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3.3    Pseudocode and Flowcharts

    Good, logical programming is developed through good pre-code planning and organization.  This is assisted by the use of pseudocode and program flowcharts.

    Flowcharts are written with program flow from the top of a page to the bottom.  Each command is placed in a box of the appropriate shape, and arrows are used to direct program flow.  The following  shapes are often used in flowcharts:


    Pseudocode is a method of describing computer algorithms using a combination of natural language and programming language.  It is essentially an intermittent step towards the development of the actual code.  It allows the programmer to formulate their thoughts on the organization and sequence of a computer algorithm without the need for actually following the exact coding syntax.  Although pseudocode is frequently used there are no set of rules for its exact implementation.  In general, here are some rules that are frequently followed when writing pseudocode:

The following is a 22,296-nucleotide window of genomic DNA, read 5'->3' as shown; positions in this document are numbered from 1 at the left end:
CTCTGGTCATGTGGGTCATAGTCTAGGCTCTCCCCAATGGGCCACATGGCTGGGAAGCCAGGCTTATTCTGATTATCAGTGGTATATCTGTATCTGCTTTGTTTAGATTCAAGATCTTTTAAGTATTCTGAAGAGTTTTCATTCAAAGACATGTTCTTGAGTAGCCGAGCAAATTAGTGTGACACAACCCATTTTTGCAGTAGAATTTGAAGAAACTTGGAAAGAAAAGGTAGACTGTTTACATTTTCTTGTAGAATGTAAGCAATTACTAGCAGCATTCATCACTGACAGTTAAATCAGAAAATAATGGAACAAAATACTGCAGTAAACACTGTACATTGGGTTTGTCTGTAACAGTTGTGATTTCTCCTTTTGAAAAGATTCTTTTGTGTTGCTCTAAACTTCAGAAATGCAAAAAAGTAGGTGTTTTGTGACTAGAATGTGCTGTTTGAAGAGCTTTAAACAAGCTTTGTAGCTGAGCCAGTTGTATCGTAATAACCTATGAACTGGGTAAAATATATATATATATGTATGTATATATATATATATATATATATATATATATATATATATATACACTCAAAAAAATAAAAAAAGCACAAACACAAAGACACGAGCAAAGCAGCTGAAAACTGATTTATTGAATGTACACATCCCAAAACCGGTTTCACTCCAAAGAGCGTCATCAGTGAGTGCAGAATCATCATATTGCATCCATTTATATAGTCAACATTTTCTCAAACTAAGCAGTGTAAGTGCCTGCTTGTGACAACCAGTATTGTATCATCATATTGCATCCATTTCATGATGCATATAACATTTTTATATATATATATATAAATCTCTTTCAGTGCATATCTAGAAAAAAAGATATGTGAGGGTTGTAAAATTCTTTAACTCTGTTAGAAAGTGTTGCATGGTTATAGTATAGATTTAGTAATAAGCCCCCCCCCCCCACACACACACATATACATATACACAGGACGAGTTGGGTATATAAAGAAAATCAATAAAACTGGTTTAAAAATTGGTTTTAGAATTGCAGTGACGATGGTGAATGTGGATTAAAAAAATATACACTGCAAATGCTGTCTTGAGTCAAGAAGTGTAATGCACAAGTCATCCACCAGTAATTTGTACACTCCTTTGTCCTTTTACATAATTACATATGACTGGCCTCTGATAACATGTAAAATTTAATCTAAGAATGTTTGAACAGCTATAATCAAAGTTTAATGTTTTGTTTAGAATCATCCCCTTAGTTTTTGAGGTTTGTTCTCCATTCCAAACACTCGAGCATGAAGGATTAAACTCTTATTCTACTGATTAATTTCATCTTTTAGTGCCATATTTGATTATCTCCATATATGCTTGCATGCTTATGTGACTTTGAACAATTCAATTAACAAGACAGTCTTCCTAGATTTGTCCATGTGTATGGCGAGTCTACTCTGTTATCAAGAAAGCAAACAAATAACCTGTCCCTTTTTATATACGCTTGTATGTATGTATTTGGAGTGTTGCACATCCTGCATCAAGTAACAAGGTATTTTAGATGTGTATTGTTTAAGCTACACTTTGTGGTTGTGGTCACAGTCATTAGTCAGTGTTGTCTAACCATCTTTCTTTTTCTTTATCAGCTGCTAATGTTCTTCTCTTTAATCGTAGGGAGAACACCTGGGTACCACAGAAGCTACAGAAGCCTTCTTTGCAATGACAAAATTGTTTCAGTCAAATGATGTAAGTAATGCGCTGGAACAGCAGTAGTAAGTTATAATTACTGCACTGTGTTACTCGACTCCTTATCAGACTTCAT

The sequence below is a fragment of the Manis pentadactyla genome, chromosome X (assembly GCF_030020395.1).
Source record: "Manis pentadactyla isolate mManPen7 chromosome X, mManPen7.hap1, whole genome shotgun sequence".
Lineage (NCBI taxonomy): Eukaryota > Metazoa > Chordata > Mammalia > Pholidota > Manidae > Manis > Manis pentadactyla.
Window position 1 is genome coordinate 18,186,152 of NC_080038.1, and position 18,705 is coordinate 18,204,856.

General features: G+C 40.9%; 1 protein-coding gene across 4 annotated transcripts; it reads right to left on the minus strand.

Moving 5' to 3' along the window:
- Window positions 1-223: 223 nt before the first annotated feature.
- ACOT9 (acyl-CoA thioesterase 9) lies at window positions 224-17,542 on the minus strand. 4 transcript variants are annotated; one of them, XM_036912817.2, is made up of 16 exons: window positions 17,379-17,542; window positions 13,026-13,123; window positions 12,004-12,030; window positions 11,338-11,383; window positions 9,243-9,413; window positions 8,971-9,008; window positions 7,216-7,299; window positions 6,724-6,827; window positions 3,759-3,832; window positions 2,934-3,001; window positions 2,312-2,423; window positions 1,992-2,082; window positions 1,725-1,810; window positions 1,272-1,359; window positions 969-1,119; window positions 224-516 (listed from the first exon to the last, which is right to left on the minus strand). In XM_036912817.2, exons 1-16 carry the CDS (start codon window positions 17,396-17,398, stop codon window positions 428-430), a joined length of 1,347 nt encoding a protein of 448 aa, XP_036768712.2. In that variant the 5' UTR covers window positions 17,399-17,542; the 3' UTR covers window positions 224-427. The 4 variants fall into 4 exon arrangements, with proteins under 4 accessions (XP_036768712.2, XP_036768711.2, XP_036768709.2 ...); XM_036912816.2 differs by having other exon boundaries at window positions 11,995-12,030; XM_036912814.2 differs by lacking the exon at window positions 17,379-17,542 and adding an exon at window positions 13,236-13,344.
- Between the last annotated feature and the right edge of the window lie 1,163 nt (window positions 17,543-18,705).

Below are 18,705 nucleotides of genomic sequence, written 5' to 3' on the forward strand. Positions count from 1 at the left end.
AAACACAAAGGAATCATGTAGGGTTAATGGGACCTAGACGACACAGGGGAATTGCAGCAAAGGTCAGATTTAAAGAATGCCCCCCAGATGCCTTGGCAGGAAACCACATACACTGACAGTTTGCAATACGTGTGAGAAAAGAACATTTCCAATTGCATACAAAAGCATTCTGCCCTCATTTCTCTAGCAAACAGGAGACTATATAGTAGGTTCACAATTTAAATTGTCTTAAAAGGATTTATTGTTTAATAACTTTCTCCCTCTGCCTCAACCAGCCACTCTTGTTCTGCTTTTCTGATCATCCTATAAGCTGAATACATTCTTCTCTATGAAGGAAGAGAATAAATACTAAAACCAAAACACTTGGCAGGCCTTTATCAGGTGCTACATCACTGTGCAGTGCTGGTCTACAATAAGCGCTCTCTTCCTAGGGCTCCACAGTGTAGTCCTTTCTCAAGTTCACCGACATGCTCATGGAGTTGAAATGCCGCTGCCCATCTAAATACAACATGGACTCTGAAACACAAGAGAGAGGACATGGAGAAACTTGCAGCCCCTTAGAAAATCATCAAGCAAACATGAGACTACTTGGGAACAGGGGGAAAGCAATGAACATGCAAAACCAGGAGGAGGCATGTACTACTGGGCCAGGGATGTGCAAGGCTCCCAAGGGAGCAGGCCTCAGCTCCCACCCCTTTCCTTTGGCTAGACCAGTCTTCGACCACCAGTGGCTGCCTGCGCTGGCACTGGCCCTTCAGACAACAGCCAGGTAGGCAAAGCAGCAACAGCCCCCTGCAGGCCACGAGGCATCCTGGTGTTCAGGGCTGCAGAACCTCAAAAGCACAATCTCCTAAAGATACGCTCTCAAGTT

Here is an example problem, including a flowchart, pseudocode, and the final Fortran 90 program.  This problem and solution are from Nyhoff, pg 206:

For a given value, Limit, what is the smallest positive integer Number for which the sum

    Sum = 1 + 2 + ... + Number

is greater than Limit.  What is the value for this Sum?


    Input:    An integer Limit
    Ouput:   Two integers: Number and Sum

1.  Enter Limit
2.  Set Number = 0.
3.  Set Sum = 0.
4.  Repeat the following:
    a.  If Sum > Limit, terminate the repitition, otherwise.
    b.  Increment Number by one.
    c.  Add Number to Sum and set equal to Sum.
5.  Print Number and Sum.


Fortran 90 code:

    PROGRAM Summation

    !  Program to find the smallest positive integer Number
    !  For which Sum = 1 + 2 + ... + Number
    !  is greater than a user input value Limit.


    !  Declare variable names and types

    INTEGER :: Number, Sum, Limit

    !  Initialize Sum and Number

    Number = 0
    Sum = 0

    !  Ask the user to input Limit

    PRINT *, "Enter the value for which the sum is to exceed:"
    READ *, Limit

    !  Create loop that repeats until the smallest value for Number is found.

        IF (Sum > Limit) EXIT    !  Terminate repetition once Number is found
        !  otherwise increment number by one
        Number = Number + 1
        Sum = Sum + 1
    END DO

    !  Print the results

    PRINT *, "1 + ... + ", Number, "=", Sum, ">", Limit

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